Study: Mich. not best for business, but getting better

Lauren Abdel-Razzaq
The Detroit News

Detroit — When it comes to business development and growth, Michigan is running at the middle of the pack compared to other states. But it’s showing signs of improvement, according to a report commissioned by a business advocacy group.

“After years of decline, Michigan is getting back in the game again,” said Doug Rothwell, president and CEO of Business Leaders for Michigan. “But running in the middle of the pack isn’t going to get us the jobs and investment we want.”

Michigan was a top 10 state as recently as the 1990s, but after the recession and the bailout of the auto industry, the state has been struggling.

According to the report, returning to the top 10 would bring in, on average, 150,000 more jobs, add $12,000 more to each worker’s income and produce $16,000 more gross domestic product per person.

Although the state is far from achieving that, there are signs that things are improving, said Rothwell.

“For an entrepreneur, Michigan is one of the most business-friendly states in the country,” he said. “You do have a relatively low cost of entry and we’ve also got some great customers you can sell goods to.”

Rothwell outlined his organization’s 2014 Economic Competitiveness Benchmarking Report Thursday during the Michigan CEO Summit at the Westin Book Cadillac Detroit. He was one of more than a dozen business leaders who addressed topics like competitiveness, investing in the state and changing with the times.

According to the report, Michigan is currently ranked 46th of the 50 states for job growth, with 8.8 percent unemployment in 2013, a full 3 percentage points higher than the top 10 states. Private sector job growth is 14th, down from the 6th spot in 2011-2012. The state has the 9th best income growth, but we’re still 35th for per capital personal income.

At the same time, the corporate tax climate is now the 9th best in the country, up from the bottom now that the state has eliminated the Michigan Business Tax. The overall business tax climate is in 14th place, which Rothwell said will only get better as the personal property tax is phased out.

“If we are serious about winning, the best-performing economies focus on offering more value for cost than their competitors do,” said Rothwell. “Michigan has not had a history of thinking this way. If we want to be a top 10 state, we think that’s what it’s going to take.”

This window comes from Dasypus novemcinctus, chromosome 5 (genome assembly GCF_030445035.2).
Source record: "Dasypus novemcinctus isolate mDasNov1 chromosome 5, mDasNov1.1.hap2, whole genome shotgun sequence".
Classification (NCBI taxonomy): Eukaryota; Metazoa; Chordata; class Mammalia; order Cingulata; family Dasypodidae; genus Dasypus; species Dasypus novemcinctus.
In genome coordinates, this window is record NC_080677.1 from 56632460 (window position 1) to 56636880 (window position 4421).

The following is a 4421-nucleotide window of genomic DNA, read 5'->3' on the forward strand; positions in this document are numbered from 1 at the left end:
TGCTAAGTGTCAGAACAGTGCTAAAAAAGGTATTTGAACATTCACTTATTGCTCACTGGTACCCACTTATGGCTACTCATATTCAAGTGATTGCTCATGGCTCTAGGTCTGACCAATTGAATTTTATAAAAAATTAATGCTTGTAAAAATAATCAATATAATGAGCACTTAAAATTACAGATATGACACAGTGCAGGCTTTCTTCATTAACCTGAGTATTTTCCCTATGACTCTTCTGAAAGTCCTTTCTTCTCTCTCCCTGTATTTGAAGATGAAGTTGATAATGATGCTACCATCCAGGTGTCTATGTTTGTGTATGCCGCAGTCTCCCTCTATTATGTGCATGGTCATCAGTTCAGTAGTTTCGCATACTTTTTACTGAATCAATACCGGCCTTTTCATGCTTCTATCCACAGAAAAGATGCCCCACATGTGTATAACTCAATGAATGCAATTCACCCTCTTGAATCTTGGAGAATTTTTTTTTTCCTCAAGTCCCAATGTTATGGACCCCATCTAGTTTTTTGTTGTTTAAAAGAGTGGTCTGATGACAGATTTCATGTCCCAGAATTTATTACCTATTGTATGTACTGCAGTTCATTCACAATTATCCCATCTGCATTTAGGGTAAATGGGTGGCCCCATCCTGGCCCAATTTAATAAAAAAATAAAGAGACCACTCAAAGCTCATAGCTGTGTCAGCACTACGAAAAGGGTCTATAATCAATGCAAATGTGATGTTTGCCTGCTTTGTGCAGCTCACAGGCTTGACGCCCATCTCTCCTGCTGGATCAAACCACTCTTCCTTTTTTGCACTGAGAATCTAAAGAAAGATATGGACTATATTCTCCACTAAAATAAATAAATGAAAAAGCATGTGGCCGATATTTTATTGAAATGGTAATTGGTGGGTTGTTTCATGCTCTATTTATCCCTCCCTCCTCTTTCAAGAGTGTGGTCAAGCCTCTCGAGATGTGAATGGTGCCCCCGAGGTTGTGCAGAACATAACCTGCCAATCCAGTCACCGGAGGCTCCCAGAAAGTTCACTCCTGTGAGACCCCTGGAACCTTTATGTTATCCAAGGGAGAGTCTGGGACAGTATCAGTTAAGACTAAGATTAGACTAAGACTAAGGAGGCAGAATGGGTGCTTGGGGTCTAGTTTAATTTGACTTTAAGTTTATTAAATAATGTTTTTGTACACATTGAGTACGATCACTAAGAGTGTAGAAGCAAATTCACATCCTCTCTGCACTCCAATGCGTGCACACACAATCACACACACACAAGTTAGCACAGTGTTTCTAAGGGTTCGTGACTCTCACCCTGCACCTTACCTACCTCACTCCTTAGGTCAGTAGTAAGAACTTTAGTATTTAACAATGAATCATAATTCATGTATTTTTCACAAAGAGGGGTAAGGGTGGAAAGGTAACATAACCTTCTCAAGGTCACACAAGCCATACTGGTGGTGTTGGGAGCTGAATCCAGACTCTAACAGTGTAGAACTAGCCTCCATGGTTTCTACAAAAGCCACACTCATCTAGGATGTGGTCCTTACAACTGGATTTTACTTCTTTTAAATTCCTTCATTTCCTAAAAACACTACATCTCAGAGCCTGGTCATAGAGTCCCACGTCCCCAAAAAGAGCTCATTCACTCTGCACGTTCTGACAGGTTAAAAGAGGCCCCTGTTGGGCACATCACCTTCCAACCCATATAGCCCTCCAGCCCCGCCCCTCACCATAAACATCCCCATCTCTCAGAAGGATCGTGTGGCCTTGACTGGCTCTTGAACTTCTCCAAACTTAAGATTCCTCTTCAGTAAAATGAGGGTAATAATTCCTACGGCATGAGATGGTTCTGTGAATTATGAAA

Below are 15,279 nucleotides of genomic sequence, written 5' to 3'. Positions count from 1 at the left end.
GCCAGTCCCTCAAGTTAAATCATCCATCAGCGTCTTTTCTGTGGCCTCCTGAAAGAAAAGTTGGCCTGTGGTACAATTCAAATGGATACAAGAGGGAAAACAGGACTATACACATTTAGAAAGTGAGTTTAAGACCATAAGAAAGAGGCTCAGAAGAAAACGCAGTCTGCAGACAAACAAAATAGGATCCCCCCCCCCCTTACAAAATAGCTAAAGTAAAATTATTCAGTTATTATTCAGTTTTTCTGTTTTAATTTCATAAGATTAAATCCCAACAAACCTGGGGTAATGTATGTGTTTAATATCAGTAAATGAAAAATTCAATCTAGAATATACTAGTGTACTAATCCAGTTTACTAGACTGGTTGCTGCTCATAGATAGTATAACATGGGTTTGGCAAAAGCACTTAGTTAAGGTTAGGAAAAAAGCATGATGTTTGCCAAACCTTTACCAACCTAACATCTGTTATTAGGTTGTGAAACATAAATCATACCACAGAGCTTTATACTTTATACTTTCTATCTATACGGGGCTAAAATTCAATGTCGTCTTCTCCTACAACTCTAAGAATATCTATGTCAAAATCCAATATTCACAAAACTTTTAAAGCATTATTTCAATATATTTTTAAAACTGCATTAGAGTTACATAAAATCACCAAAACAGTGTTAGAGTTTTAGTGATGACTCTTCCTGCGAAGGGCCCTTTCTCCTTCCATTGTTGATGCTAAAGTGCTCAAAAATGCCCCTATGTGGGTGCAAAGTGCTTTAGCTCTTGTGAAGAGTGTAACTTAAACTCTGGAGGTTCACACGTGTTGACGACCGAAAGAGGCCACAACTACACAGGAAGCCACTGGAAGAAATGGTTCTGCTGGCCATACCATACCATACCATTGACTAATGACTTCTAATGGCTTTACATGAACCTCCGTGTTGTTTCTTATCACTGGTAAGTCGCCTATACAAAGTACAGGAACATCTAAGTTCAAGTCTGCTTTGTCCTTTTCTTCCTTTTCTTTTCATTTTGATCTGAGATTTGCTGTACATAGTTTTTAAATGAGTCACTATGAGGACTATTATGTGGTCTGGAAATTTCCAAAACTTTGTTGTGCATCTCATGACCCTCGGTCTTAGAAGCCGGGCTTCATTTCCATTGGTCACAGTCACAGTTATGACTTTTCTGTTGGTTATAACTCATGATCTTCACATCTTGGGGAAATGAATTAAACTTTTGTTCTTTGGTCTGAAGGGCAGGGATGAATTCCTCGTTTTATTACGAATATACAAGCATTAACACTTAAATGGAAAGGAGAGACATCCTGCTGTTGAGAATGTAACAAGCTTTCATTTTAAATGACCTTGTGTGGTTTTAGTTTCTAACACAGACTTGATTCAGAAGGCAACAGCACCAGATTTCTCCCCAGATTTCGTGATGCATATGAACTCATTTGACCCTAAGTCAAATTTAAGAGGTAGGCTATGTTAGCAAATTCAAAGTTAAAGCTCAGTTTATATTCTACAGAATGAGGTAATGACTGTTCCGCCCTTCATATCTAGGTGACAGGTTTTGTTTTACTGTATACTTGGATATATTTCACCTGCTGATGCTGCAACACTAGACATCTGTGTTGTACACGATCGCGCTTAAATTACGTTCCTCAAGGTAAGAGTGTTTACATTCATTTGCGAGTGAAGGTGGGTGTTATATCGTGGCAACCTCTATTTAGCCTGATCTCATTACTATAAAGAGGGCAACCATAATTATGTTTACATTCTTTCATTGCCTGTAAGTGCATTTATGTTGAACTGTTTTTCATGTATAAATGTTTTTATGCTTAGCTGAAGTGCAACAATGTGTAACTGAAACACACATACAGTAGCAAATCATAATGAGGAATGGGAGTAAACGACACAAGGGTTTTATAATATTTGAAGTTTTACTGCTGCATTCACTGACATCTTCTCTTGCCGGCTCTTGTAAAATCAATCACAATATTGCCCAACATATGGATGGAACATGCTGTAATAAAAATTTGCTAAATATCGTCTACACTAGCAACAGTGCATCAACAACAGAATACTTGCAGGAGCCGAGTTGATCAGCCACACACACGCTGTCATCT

The study looks at a number of factors from 2013, the most recent data available — including GDP, employment and labor costs. It was compiled and researched by Anderson Economic Group and Business Leaders for Michigan is using the study as a guide for the next steps to furthering business development in the state.

Rothwell said the re-election of Gov. Rick Snyder should help continue the turnaround.

“We were concerned that the actions that the governor has taken to make Michigan more fiscally responsible would need to have time to work,” he said in an interview after this presentation. “With the continuation of his administration, that should allow for that time.”

One of the biggest challenges that Business Leaders for Michigan wants to focus on is education, including technical skills.

Michigan ranks 37th for career and college readiness. The study says just 21 percent of 11th-graders are deemed ready to go to college or join the job force after graduation. In addition, technical education ranks in 26th place.

“This is a state that prides itself on being a manufacturing place,” said Rothwell. “Clearly, we need more workers with technical skills if we are going to make that boast.”

Rothwell says the state needs to put a higher priority on all forms of higher education, but at the same time, businesses need to partner with schools to provide greater opportunities for students to get internships and co-ops.

Overall, Rothwell said the study paints a picture of a state that is better than where it was, but still in need of improvement.

“The optimistic message is we, the business leaders in this state, believe if we act on what data tells us we can correct it and be the top 10 state we want to be,” he said.

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